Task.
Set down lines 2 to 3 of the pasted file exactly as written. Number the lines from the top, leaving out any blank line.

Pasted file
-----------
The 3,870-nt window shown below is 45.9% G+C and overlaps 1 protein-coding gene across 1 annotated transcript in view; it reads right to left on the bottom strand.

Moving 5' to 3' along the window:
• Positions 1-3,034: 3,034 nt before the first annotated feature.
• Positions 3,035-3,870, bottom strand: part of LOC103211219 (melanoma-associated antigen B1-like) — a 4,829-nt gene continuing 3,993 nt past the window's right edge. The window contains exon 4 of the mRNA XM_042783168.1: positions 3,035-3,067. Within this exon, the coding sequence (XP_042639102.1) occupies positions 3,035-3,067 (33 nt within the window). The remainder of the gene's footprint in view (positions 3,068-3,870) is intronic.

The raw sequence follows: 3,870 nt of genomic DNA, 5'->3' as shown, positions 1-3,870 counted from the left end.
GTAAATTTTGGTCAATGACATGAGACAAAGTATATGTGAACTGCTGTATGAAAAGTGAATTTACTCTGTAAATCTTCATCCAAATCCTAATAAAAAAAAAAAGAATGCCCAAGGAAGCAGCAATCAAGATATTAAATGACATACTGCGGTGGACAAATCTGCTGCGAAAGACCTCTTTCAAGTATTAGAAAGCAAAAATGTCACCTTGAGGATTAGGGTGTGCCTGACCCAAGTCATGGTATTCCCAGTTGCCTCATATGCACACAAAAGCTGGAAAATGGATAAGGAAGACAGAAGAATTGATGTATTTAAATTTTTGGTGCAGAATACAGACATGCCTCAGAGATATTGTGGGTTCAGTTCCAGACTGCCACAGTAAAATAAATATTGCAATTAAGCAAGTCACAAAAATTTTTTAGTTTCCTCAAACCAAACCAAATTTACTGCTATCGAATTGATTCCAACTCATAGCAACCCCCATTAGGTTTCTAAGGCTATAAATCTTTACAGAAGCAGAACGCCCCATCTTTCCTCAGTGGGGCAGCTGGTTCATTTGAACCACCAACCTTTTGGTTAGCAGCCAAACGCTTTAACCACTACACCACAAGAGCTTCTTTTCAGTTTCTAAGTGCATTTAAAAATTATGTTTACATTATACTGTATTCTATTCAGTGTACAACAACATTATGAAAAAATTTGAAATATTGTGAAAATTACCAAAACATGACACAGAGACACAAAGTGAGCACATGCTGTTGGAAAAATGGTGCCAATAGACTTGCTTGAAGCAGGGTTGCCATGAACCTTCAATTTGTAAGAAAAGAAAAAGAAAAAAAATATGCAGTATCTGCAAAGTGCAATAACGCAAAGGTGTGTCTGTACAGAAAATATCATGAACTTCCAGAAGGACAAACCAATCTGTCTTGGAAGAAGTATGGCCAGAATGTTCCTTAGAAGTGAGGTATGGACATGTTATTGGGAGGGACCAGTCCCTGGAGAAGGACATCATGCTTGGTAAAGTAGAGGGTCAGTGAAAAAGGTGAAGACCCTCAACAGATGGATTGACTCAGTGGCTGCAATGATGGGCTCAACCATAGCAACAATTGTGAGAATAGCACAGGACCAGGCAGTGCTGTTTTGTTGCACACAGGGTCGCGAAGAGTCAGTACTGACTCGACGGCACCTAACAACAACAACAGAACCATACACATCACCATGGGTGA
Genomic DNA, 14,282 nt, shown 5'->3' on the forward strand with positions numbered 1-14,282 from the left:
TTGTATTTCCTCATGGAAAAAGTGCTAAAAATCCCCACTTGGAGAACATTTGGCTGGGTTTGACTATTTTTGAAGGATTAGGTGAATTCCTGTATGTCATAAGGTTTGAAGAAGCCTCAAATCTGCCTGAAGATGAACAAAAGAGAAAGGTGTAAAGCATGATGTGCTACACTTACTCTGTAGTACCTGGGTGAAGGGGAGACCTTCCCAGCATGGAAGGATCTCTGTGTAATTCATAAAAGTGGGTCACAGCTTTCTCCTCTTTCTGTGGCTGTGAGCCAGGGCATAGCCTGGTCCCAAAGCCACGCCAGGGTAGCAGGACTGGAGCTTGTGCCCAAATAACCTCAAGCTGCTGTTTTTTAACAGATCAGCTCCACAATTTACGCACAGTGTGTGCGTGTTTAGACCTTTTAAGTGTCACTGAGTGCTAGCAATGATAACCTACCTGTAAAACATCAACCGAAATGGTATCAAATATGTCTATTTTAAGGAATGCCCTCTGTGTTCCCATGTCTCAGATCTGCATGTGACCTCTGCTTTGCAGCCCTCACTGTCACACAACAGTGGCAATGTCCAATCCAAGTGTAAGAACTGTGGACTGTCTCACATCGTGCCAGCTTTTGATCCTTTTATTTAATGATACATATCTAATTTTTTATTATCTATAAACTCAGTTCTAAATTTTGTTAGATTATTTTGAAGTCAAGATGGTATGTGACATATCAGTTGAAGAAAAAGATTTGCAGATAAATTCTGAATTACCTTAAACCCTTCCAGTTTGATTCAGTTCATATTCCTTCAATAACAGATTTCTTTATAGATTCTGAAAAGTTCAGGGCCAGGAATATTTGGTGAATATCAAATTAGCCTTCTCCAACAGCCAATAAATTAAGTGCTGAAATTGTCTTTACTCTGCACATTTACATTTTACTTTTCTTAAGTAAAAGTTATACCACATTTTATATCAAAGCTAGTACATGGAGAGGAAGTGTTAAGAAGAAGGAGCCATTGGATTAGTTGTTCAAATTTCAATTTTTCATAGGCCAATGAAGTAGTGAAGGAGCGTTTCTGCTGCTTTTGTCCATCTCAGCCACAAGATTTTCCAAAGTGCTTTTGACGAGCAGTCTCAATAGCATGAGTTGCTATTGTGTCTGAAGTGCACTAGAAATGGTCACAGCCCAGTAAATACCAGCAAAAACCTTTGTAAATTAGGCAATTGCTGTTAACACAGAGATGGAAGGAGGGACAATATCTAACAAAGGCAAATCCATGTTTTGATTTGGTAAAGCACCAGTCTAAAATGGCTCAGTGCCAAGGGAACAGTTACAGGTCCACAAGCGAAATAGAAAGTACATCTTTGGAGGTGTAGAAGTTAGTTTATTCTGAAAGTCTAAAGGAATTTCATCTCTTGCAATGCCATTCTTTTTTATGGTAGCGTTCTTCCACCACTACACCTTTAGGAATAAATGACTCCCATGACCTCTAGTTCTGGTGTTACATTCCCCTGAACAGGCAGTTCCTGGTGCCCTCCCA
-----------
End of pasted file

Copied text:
Moving 5' to 3' along the window:
• Positions 1-3,034: 3,034 nt before the first annotated feature.